$450,000 worth of vaping pens from HK seized by US Customs.

Image of seized dragster pens, source: CBP.gov

According to a U.S. Customs and Border Protection (CBP) media release, CBP officers at Chicago O’Hare seized 50,000 vaping pens from Hong Kong.

The “dragster Mountain Vape Pens” were seized because they violate the Federal Food, Drug, and Cosmetic Act (FD&C Act) regarding the importation of tobacco products – specifically for being misbranded and for being imported by an unauthorized agent. Typically this means an importer is not authorized to import goods (that may be counterfeit).

According to the Customs media release, Customs believes the shipment was intentionally and improperly mislabeled as “lithium ion batteries” to avoid seizure.

While not reported in the Customs media release – shipments that are mislabeled are typically seized under statute 19USC1499(a)(3)(A), copied below:

(3)Unspecified articles If any package contains any article not specified in the invoice or entry and, in the opinion of the Customs Service, the article was omitted from the invoice or entry—(A) with fraudulent intent on the part of the seller, shipper, owner, agent, importer of record, or entry filer, the contents of the entire package in which such article is found shall be subject to seizure; or

19USC1499(a)(3)(A) is a catch all statute Customs frequently uses to seize any goods that are not included in paperwork. Omissions or mis-representations on the paperwork (regardless of goods being imported) is the easiest way for Customs to seize shipments. If you are in the import business – be sure the exporter is correctly declaring the shipment and are following your import compliance manual and procedures.

If you import and don’t have a compliance manual or procedures – contact me, you need one, 832-896-6288.

Going back to the vape pens – Customs will likely not release these goods as the FDA has increasingly cracked down on the importation of these vape pens and other nicotine delivery systems. The alleged counterfeit nature of the pens and the mislabeling of the shipment will likely mean these vape pens will not be released.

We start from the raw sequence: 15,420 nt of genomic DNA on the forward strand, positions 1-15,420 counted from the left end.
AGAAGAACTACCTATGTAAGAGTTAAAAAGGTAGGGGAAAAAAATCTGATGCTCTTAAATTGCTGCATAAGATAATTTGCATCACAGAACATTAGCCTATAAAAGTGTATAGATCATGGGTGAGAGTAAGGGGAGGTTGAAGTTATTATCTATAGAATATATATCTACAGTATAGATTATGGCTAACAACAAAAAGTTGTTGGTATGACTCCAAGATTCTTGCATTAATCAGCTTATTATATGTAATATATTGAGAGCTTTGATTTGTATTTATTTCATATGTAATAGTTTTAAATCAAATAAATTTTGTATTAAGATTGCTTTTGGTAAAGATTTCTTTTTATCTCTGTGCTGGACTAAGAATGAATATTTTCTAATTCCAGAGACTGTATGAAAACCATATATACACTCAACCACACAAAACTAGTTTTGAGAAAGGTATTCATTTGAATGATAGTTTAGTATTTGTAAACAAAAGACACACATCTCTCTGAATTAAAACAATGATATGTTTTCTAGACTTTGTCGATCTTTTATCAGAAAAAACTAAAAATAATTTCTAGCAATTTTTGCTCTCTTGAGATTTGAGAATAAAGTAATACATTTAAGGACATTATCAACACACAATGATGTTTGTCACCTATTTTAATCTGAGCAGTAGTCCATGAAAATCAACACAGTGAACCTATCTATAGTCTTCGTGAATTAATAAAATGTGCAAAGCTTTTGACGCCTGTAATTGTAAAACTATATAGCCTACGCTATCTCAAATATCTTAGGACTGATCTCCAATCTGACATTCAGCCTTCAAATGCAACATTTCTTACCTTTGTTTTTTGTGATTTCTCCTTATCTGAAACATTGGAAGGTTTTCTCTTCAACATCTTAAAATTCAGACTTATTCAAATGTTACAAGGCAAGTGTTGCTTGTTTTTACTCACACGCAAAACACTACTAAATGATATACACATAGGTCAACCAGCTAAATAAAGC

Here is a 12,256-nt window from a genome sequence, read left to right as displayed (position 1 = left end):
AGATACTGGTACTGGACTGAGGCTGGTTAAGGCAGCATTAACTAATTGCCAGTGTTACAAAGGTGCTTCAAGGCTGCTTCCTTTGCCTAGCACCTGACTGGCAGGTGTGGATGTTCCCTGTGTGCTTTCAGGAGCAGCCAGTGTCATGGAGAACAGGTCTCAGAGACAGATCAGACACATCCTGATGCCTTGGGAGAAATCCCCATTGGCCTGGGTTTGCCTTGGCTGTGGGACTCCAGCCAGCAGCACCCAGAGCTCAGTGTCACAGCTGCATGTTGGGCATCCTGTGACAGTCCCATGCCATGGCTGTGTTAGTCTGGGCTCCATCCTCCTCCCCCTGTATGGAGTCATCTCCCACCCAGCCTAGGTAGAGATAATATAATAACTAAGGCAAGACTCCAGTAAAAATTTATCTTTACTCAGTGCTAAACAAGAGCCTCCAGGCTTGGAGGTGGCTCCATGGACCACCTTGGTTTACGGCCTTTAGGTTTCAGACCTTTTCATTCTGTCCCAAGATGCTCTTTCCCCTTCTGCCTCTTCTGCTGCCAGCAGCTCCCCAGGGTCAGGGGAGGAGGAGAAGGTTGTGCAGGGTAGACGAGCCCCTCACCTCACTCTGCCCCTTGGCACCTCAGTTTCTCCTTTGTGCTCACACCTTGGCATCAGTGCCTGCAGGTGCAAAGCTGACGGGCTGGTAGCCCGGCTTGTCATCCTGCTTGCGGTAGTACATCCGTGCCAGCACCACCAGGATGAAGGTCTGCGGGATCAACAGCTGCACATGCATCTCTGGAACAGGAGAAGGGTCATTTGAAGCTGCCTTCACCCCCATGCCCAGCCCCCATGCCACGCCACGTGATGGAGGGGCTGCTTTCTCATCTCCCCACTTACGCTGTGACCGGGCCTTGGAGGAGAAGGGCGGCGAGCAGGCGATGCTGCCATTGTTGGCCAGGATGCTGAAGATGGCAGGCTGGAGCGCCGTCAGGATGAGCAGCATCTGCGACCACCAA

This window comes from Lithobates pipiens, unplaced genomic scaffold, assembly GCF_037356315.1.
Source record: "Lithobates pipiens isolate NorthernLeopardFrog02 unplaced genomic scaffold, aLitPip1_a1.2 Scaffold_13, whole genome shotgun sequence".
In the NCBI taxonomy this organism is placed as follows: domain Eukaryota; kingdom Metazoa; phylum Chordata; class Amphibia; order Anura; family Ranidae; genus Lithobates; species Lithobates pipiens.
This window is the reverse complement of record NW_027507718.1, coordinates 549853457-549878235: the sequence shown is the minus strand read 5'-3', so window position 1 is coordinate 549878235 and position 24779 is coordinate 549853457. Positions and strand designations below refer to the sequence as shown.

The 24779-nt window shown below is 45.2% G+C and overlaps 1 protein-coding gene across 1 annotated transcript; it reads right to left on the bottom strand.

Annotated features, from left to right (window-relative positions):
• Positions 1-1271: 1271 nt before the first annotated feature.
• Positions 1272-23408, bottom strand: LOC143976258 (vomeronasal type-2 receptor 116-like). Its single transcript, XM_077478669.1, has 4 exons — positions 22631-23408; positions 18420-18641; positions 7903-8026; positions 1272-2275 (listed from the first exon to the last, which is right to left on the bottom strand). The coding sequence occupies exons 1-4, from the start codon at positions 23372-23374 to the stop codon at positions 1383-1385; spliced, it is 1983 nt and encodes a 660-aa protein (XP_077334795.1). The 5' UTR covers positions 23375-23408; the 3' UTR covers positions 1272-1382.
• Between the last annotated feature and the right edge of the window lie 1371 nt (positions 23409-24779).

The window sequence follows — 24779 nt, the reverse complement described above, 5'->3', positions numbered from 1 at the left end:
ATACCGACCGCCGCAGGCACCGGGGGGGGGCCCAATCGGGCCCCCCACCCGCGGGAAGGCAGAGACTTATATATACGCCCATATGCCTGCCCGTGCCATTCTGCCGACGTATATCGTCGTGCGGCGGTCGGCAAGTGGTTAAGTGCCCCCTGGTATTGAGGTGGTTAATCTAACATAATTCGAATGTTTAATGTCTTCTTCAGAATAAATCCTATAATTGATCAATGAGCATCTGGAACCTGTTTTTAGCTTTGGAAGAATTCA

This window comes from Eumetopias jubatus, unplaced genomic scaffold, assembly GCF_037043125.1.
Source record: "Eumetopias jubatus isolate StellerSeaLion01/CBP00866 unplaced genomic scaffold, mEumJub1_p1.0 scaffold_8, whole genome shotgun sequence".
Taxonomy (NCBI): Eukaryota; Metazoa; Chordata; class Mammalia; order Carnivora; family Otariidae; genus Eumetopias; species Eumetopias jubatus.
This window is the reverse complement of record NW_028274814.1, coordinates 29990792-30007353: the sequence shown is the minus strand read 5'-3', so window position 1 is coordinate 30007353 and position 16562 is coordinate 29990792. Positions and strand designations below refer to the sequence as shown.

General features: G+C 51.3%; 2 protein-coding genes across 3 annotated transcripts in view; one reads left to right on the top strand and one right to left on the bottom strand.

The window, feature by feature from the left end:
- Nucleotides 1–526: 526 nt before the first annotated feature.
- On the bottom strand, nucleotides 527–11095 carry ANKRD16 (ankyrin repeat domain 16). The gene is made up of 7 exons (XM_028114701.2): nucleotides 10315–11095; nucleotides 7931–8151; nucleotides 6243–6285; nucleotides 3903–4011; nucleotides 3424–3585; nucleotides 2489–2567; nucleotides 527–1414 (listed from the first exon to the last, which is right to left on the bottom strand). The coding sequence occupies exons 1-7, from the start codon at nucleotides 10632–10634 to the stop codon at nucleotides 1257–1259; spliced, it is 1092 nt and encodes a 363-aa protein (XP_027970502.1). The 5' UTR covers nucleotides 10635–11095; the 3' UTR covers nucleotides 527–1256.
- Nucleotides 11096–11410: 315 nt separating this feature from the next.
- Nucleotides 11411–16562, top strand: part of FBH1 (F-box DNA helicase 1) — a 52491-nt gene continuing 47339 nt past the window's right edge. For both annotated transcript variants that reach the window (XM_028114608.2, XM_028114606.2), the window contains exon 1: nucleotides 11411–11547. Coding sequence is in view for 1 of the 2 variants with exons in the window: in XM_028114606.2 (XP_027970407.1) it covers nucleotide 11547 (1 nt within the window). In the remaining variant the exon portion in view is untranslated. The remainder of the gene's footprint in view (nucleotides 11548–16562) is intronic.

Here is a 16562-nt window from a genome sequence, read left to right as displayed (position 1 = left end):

If you have had your goods seized by Customs, contact seizure attorney David Hsu immediately by phone or text at 832-896-6288 or by email at attorney.dave@yahoo.com.

That stinks! Customs seizes counterfeit perfume.

crop sensual woman spraying perfume
Photo by Alina Vilchenko on Pexels.com

According to a U.S. Customs and Border Protection (CBP) media release, CBP officers at the Los Angeles/Long Beach (LA/LB) seaport seized a shipment of counterfeit perfumes valued over $366,000 if authentic.

The shipment of over 80 cartons from Hong Kong contained 3,739 bottles with brand names such as Dior, Chanel and Paco Rabanne according to import specialists with the Consumer Products Mass Merchandising Center (CPMM). The CPMM will contact the trademark or intellectual property rights holder and seize the goods if they are told the goods are not authentic.

If you have had your shipment seized for alleged trademark violations – contact David Hsu to discuss your options by phone/text at 832-896-6288 or by email at attorney.dave@yahoo.com.

Currency hidden in sanitary napkins seized by Customs.

Seized currency contained inside sanitary pad packaging – source: CBP.gov

According to a U.S. Customs and Border Protection (CBP) media release, CBP officers at Detroit Metropolitan Airport seized over $60,000 from a female traveler heading to Amsterdam in early February. According to the release, the traveler was stopped by CBP officers who conducted an outbound examination. During examination, the traveler indicated she only had $1,000, but during a subsequent inspection CBP officers found bundles of cash inside envelopes, further hidden inside packaging used for containing sanitary napkins (see photo above from the CBP media release).

CBP officers seized the currency for violating currency reporting requirements – which require all travelers leaving and entering the US to declare currency over $10,000.

If you are traveling – be sure to report any amounts over $10,000 – which includes foreign currency, foreign coins, traveler’s checks, money orders, negotiable instruments or investment securities in bearer form – if you aren’t sure – give me a call – 832-896-6288.

The media release did not say whether a portion of the $60,000 was returned to the traveler for humanitarian reasons – so my guess is Customs kept the entire sum.

If you have had your hard-earned cash seized by Customs, contact David Hsu immediately – your time may be running out. Call/text 832-896-6288 or email at attorney.dave@yahoo.com.

Import drug paraphernalia only if you want to get it seized.

Image of dabbers, source: CBP.gov

I get monthly calls from importers who had their shipment seized as drug paraphernalia. In general, anything that is used to produce, conceal and consume illicit drugs is considered drug paraphernalia.

In late December, U.S. Customs and Border Protection (CBP) officers in Chicago seized shipments of packages that contained dabbers and quartz banger nails. These are considered paraphernalia as they can be used to vaporize cannabis on a bong.

Importers of drug paraphernalia could be subject to fines and imprisonment. If you have had your drug paraphernalia shipment seized, contact David Hsu by phone/text at 832-896-6288 or by email at attorney.dave@yahoo.com.

New Withhold Release Order for Seafood Harvested with Forced Labor

person throwing fish net while standing on boat
Photo by Quang Nguyen Vinh on Pexels.com